The limitations of the 1031 exchange rules doesn’t only cover real estate or land. Some types of personal property like cars or trucks may be eligible. Simply put, you aren’t permitted to swap real property for personal property because they are not like-kind.

Relationships not permitted

When you select your 1031 exchange intermediary, be aware that he can’t be related to you, or be your personal attorney. It also prohibits you in choosing your banker, accountant, real estate agent, or an employee. Plus, the person you choose who may have served you in one of the above capacities in the last 2 years is not allowed. And no, you can’t be your own intermediary either.

When you invest in real estate, it doesn’t mean that you have to buy property outright. There are options available that will allow you to get in the business and let you profit from this industry. Here are 3 options for your consideration.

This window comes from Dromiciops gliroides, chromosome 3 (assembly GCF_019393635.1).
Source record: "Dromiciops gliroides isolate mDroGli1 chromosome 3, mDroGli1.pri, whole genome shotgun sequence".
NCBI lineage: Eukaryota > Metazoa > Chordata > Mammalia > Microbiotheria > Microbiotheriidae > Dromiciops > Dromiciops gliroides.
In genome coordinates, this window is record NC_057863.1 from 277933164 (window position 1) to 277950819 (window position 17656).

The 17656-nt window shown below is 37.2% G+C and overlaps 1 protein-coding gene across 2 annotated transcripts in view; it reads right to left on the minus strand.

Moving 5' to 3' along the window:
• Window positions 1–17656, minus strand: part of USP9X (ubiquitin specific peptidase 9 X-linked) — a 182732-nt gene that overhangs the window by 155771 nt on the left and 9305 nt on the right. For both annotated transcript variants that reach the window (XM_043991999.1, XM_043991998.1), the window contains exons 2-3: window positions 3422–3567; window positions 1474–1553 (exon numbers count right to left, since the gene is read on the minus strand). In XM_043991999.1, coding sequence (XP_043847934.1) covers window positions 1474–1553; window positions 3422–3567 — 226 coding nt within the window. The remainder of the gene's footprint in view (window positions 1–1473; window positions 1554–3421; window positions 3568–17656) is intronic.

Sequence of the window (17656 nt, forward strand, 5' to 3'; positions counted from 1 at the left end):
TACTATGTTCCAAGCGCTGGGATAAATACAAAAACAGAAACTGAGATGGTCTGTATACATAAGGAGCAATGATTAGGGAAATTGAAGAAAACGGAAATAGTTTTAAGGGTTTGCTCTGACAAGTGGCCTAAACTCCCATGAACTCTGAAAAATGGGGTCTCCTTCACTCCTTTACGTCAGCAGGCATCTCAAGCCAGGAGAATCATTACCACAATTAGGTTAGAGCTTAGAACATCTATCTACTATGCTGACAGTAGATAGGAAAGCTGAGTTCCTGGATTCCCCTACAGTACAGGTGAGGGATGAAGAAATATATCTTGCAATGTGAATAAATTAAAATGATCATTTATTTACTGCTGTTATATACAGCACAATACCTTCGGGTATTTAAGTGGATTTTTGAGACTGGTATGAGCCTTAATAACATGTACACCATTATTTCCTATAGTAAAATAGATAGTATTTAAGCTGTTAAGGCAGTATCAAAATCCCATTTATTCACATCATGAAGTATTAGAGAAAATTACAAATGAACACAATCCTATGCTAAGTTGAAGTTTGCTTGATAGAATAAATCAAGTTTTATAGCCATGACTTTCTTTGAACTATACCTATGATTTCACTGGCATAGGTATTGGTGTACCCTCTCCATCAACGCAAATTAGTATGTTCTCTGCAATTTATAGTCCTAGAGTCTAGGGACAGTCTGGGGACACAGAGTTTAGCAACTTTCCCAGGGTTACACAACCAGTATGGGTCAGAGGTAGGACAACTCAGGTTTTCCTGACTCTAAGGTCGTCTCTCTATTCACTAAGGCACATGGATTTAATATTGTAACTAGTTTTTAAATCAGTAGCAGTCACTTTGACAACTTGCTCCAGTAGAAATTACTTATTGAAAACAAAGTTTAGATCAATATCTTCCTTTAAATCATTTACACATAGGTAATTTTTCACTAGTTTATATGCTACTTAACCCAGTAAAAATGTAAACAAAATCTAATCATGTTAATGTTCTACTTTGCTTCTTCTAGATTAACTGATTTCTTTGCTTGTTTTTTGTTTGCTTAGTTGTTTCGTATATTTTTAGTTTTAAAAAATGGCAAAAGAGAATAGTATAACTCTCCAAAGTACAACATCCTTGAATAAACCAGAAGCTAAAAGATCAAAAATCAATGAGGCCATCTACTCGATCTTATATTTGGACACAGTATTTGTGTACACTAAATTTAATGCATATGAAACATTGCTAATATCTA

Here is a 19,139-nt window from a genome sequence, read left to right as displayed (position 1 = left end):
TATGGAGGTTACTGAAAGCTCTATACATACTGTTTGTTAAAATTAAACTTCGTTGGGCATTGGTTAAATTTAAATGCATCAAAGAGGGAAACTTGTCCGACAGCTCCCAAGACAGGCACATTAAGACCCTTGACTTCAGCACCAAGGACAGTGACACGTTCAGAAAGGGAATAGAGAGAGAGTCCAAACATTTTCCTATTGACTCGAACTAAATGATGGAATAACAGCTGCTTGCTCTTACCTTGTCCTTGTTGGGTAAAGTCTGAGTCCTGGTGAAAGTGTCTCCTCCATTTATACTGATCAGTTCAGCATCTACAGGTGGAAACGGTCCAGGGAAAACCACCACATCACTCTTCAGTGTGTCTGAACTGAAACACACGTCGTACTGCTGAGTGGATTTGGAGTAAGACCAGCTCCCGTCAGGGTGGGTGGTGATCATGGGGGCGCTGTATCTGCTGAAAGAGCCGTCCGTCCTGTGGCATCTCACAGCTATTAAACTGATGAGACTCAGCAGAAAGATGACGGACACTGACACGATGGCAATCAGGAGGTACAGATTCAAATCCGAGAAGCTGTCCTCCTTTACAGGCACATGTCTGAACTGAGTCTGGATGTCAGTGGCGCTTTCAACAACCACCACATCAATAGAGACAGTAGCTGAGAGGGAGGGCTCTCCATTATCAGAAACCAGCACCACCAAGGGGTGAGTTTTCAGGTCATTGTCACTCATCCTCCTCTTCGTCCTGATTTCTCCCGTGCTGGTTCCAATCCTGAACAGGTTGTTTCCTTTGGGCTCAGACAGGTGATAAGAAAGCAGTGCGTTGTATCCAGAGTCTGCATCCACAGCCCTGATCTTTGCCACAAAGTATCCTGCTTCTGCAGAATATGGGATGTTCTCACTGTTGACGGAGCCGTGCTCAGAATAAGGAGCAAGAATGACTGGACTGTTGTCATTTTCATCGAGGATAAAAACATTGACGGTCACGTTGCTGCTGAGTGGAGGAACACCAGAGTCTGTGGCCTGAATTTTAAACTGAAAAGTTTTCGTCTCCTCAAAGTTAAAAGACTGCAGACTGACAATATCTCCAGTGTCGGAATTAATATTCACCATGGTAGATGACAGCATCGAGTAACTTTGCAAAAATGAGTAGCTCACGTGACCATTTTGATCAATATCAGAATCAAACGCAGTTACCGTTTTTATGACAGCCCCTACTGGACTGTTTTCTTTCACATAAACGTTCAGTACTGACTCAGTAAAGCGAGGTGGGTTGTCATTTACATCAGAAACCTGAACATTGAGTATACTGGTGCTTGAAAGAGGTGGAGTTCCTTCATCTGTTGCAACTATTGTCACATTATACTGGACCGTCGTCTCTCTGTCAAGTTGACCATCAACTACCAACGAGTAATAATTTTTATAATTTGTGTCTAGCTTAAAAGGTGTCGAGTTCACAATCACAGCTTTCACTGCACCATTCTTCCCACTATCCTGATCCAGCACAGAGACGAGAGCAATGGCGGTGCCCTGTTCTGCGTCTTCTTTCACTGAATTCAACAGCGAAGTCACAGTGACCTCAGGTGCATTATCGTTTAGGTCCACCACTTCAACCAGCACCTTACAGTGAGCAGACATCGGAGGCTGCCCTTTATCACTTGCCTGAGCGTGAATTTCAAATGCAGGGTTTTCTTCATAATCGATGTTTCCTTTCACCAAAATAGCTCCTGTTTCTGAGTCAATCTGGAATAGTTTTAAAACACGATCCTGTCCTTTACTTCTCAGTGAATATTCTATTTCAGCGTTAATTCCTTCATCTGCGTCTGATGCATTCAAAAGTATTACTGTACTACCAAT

3 Types of Section 1031 exchanges

The simultaneous exchange
In this type of exchange, the buyer and the seller will exchange the properties at the same time.

A deferred exchange
With a deferred or delayed exchange, the seller and buyer exchange their properties at different times.  Here comes the IRS “legalese”:  However, the purchase of one property and the sale of the other one must be “mutually dependent portions of one integrated transaction.”

What it means is that the rules for this type of a Section 1031 exchange are very complex and you need to have competent and experienced professionals handling it.

A reverse exchange
In this type of exchange, the new property is bought before the old property is sold. Sometimes, you have to use an “exchange accommodation titleholder” who gets to hold the new property for no more than 180 days while the old property is being sold. As you might imagine, there are very complex rules involved, so get an experienced professional.

Look out for 1031 exchange scams
Keep a sharp eye out for scammers promoting a Section 1031 exchange. They will use different tactics, even trying to promote non-qualified property. They’ll advertise that a transaction is totally tax free,  when, in fact,  it’s only tax deferred. If it sounds too good to be true, it probably is.